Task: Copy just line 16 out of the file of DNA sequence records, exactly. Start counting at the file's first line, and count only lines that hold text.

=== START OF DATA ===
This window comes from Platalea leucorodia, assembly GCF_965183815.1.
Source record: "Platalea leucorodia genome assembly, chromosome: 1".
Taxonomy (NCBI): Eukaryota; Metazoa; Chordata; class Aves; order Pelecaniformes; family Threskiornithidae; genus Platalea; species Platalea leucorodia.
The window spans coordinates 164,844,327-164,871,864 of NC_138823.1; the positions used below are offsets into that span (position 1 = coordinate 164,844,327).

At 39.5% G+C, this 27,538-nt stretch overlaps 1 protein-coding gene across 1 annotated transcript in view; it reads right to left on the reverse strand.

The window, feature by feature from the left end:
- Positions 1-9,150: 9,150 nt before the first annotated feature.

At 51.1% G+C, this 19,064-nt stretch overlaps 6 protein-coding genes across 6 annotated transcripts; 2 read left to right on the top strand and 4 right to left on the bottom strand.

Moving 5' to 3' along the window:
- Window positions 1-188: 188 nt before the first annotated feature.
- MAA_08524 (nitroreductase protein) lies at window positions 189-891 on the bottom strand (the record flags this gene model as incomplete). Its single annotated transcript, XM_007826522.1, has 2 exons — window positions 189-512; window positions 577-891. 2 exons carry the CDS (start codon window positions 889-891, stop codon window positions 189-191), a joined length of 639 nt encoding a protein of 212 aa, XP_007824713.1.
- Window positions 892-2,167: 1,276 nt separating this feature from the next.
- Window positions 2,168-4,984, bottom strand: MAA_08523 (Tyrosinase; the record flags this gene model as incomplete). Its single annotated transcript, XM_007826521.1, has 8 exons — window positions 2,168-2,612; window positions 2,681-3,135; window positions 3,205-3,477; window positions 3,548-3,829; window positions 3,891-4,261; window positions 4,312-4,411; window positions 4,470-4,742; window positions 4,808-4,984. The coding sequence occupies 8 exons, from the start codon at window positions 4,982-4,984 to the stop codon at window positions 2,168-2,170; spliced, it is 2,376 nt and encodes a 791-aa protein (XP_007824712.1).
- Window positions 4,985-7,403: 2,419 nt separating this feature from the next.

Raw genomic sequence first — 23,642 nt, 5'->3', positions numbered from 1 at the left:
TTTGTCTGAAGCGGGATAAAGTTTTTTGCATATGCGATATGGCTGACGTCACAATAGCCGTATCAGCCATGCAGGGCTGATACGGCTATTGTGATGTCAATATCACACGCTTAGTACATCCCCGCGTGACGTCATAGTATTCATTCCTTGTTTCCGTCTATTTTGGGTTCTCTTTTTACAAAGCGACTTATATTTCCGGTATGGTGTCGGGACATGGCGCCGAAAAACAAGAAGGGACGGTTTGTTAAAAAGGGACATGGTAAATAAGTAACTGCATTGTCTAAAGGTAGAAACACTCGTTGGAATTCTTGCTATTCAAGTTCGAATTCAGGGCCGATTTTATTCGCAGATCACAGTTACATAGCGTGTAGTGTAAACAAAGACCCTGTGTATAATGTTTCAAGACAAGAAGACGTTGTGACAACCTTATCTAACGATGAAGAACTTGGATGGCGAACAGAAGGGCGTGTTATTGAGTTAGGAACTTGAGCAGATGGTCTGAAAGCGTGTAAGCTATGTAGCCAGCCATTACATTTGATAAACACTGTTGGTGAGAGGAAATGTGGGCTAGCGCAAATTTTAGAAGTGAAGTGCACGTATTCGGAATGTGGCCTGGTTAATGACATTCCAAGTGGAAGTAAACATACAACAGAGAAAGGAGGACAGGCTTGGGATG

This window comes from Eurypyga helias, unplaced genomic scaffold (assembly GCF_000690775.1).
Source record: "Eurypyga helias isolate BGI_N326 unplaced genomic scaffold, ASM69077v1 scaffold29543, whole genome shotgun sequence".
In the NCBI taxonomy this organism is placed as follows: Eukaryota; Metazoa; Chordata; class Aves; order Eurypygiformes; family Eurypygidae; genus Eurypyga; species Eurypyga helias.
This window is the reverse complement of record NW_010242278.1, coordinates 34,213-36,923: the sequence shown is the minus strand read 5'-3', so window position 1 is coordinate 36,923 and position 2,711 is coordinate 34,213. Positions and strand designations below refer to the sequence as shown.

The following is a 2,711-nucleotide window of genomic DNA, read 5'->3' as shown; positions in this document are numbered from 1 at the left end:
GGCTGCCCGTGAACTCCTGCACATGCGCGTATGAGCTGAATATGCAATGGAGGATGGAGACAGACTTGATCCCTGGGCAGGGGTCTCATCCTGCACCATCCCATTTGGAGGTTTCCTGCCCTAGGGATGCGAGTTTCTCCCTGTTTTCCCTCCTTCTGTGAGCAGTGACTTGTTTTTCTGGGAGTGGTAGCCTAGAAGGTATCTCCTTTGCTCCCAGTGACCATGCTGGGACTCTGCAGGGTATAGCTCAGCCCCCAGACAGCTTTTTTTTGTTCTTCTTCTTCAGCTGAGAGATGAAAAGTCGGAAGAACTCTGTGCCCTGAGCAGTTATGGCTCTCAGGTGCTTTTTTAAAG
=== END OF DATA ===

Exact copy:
TTTGTCTGAAGCGGGATAAAGTTTTTTGCATATGCGATATGGCTGACGTCACAATAGCCGTATCAGCCATGCAGGGCTGATACGGCTATTGTGATGTCAATATCACACGCTTAGTACATCCCCGCGTGACGTCATAGTATTCATTCCTTGTTTCCGTCTATTTTGGGTTCTCTTTTTACAAAGCGACTTATATTTCCGGTATGGTGTCGGGACATGGCGCCGAAAAACAAGAAGGGACGGTTTGTTAAAAAGGGACATGGTAAATAAGTAACTGCATTGTCTAAAGGTAGAAACACTCGTTGGAATTCTTGCTATTCAAGTTCGAATTCAGGGCCGATTTTATTCGCAGATCACAGTTACATAGCGTGTAGTGTAAACAAAGACCCTGTGTATAATGTTTCAAGACAAGAAGACGTTGTGACAACCTTATCTAACGATGAAGAACTTGGATGGCGAACAGAAGGGCGTGTTATTGAGTTAGGAACTTGAGCAGATGGTCTGAAAGCGTGTAAGCTATGTAGCCAGCCATTACATTTGATAAACACTGTTGGTGAGAGGAAATGTGGGCTAGCGCAAATTTTAGAAGTGAAGTGCACGTATTCGGAATGTGGCCTGGTTAATGACATTCCAAGTGGAAGTAAACATACAACAGAGAAAGGAGGACAGGCTTGGGATG